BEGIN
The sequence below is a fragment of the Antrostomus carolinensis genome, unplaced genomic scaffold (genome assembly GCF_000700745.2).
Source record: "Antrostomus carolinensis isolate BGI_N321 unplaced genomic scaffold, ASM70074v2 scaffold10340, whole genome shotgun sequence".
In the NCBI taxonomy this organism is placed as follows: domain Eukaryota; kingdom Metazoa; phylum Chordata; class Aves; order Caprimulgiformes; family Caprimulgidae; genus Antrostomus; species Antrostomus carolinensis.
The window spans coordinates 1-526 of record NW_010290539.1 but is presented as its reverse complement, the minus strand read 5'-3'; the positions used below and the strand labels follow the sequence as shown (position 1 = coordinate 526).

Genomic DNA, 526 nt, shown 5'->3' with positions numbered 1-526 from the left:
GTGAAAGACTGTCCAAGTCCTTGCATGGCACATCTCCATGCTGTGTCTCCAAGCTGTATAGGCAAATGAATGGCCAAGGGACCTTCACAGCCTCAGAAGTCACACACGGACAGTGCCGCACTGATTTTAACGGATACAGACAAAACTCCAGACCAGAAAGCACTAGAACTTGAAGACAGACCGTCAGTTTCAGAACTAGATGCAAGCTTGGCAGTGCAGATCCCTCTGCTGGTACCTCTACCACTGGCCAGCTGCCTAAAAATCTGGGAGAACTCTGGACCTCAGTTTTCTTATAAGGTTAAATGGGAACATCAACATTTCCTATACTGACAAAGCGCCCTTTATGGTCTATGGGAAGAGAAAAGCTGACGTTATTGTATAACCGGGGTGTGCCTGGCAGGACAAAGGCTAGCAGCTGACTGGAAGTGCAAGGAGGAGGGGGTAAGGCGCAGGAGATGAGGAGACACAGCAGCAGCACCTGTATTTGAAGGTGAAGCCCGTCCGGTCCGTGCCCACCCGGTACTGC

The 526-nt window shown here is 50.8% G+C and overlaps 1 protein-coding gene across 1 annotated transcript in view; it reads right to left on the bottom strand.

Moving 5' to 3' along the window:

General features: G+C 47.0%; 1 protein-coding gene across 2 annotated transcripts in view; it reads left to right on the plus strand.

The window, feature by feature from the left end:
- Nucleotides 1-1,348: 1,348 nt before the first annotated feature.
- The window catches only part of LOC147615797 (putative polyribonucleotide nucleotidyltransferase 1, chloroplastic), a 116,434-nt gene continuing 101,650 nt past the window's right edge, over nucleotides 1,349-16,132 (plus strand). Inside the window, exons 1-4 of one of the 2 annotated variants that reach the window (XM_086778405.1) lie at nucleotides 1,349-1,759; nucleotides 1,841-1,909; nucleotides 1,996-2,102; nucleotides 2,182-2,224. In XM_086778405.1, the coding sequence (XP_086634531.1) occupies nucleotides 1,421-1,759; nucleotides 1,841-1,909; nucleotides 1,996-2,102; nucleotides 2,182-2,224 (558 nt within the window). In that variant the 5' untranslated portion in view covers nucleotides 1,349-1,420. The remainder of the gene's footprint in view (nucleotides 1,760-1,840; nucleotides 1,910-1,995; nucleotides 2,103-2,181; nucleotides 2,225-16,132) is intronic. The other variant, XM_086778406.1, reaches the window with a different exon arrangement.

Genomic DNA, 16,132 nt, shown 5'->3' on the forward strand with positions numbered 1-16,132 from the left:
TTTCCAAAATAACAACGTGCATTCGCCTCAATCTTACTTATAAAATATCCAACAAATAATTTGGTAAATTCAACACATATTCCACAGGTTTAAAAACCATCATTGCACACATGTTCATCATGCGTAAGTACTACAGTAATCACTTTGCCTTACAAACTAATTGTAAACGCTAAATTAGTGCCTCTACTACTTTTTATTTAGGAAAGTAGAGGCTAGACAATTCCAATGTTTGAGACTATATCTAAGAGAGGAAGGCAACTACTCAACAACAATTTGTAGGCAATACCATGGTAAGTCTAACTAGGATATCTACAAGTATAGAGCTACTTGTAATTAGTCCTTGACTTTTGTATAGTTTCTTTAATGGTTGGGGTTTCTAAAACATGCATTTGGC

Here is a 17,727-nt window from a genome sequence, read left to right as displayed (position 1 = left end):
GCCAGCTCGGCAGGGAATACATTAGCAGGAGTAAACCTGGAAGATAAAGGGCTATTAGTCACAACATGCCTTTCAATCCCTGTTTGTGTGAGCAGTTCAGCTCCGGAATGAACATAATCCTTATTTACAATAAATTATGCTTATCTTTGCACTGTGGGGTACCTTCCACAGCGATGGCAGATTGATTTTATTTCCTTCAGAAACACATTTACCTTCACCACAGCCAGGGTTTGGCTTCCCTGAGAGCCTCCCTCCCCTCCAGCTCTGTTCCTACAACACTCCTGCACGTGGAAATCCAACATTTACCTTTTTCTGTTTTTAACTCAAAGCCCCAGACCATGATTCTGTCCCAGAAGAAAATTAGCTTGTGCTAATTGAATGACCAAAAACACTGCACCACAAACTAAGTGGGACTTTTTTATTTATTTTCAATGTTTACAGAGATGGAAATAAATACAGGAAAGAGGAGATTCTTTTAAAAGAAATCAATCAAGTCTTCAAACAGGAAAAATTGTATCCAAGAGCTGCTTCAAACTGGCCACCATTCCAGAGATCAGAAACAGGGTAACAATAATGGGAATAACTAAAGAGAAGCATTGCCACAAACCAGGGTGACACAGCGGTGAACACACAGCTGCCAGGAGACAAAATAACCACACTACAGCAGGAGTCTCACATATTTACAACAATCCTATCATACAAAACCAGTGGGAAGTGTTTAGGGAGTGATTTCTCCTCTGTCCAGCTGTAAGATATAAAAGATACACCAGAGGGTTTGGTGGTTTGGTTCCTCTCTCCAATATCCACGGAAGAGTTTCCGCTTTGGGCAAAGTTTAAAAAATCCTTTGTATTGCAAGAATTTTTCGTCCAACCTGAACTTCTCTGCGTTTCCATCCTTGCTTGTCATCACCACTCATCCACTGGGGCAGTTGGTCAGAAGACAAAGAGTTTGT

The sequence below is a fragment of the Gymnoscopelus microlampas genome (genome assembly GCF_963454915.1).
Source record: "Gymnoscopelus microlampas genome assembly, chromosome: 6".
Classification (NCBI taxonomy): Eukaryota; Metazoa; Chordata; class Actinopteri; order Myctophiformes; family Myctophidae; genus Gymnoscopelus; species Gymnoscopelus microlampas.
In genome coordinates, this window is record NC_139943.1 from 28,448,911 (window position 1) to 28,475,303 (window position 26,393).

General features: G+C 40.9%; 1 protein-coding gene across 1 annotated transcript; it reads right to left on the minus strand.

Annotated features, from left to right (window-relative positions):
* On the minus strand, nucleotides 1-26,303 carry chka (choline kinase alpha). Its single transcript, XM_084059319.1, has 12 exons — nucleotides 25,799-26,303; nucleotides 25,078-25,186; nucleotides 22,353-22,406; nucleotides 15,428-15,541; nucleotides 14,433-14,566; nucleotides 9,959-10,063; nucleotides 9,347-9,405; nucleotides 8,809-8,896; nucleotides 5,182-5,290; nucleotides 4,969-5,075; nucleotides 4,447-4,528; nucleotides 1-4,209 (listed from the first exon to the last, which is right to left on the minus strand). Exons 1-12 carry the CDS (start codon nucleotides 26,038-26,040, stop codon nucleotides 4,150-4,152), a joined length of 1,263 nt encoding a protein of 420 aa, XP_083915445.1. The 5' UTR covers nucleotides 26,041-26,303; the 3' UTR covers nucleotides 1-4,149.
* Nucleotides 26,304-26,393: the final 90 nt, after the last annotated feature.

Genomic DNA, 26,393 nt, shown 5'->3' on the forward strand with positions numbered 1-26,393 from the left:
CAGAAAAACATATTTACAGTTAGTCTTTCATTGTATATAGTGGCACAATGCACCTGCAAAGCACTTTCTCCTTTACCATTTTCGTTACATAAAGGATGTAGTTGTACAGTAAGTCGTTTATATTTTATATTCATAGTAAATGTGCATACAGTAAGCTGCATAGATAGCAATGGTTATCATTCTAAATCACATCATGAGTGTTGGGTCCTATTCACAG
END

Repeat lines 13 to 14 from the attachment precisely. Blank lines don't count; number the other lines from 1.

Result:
Genomic DNA, 16,132 nt, shown 5'->3' on the forward strand with positions numbered 1-16,132 from the left:
TTTCCAAAATAACAACGTGCATTCGCCTCAATCTTACTTATAAAATATCCAACAAATAATTTGGTAAATTCAACACATATTCCACAGGTTTAAAAACCATCATTGCACACATGTTCATCATGCGTAAGTACTACAGTAATCACTTTGCCTTACAAACTAATTGTAAACGCTAAATTAGTGCCTCTACTACTTTTTATTTAGGAAAGTAGAGGCTAGACAATTCCAATGTTTGAGACTATATCTAAGAGAGGAAGGCAACTACTCAACAACAATTTGTAGGCAATACCATGGTAAGTCTAACTAGGATATCTACAAGTATAGAGCTACTTGTAATTAGTCCTTGACTTTTGTATAGTTTCTTTAATGGTTGGGGTTTCTAAAACATGCATTTGGC